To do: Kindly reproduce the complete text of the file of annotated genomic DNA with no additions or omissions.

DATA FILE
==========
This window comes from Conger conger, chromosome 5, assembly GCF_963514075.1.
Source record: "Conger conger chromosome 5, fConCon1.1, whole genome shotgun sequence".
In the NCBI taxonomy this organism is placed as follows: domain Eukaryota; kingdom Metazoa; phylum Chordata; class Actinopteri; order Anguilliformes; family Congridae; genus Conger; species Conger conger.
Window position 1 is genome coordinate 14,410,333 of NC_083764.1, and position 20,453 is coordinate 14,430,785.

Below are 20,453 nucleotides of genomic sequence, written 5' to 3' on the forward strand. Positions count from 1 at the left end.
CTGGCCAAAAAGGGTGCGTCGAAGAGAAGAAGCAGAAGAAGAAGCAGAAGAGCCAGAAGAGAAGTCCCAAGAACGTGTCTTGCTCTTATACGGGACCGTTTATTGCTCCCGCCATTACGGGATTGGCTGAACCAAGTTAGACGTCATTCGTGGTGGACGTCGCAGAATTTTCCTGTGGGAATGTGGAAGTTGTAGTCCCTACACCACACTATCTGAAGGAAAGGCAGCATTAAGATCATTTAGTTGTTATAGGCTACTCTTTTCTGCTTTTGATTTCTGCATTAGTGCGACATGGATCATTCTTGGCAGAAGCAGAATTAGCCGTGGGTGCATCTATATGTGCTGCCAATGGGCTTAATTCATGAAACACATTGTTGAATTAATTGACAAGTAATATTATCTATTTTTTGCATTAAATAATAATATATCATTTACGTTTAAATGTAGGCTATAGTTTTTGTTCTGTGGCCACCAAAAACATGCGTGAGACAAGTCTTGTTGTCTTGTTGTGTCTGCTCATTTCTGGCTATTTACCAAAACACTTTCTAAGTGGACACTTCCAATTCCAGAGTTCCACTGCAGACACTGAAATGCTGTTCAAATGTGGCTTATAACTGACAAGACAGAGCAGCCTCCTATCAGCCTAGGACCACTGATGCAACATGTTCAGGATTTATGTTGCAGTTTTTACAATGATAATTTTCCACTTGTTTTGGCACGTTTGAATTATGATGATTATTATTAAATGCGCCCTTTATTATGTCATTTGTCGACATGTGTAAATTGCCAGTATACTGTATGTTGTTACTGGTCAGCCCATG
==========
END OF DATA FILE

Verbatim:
This window comes from Conger conger, chromosome 5, assembly GCF_963514075.1.
Source record: "Conger conger chromosome 5, fConCon1.1, whole genome shotgun sequence".
In the NCBI taxonomy this organism is placed as follows: domain Eukaryota; kingdom Metazoa; phylum Chordata; class Actinopteri; order Anguilliformes; family Congridae; genus Conger; species Conger conger.
Window position 1 is genome coordinate 14,410,333 of NC_083764.1, and position 20,453 is coordinate 14,430,785.

Below are 20,453 nucleotides of genomic sequence, written 5' to 3' on the forward strand. Positions count from 1 at the left end.
CTGGCCAAAAAGGGTGCGTCGAAGAGAAGAAGCAGAAGAAGAAGCAGAAGAGCCAGAAGAGAAGTCCCAAGAACGTGTCTTGCTCTTATACGGGACCGTTTATTGCTCCCGCCATTACGGGATTGGCTGAACCAAGTTAGACGTCATTCGTGGTGGACGTCGCAGAATTTTCCTGTGGGAATGTGGAAGTTGTAGTCCCTACACCACACTATCTGAAGGAAAGGCAGCATTAAGATCATTTAGTTGTTATAGGCTACTCTTTTCTGCTTTTGATTTCTGCATTAGTGCGACATGGATCATTCTTGGCAGAAGCAGAATTAGCCGTGGGTGCATCTATATGTGCTGCCAATGGGCTTAATTCATGAAACACATTGTTGAATTAATTGACAAGTAATATTATCTATTTTTTGCATTAAATAATAATATATCATTTACGTTTAAATGTAGGCTATAGTTTTTGTTCTGTGGCCACCAAAAACATGCGTGAGACAAGTCTTGTTGTCTTGTTGTGTCTGCTCATTTCTGGCTATTTACCAAAACACTTTCTAAGTGGACACTTCCAATTCCAGAGTTCCACTGCAGACACTGAAATGCTGTTCAAATGTGGCTTATAACTGACAAGACAGAGCAGCCTCCTATCAGCCTAGGACCACTGATGCAACATGTTCAGGATTTATGTTGCAGTTTTTACAATGATAATTTTCCACTTGTTTTGGCACGTTTGAATTATGATGATTATTATTAAATGCGCCCTTTATTATGTCATTTGTCGACATGTGTAAATTGCCAGTATACTGTATGTTGTTACTGGTCAGCCCATG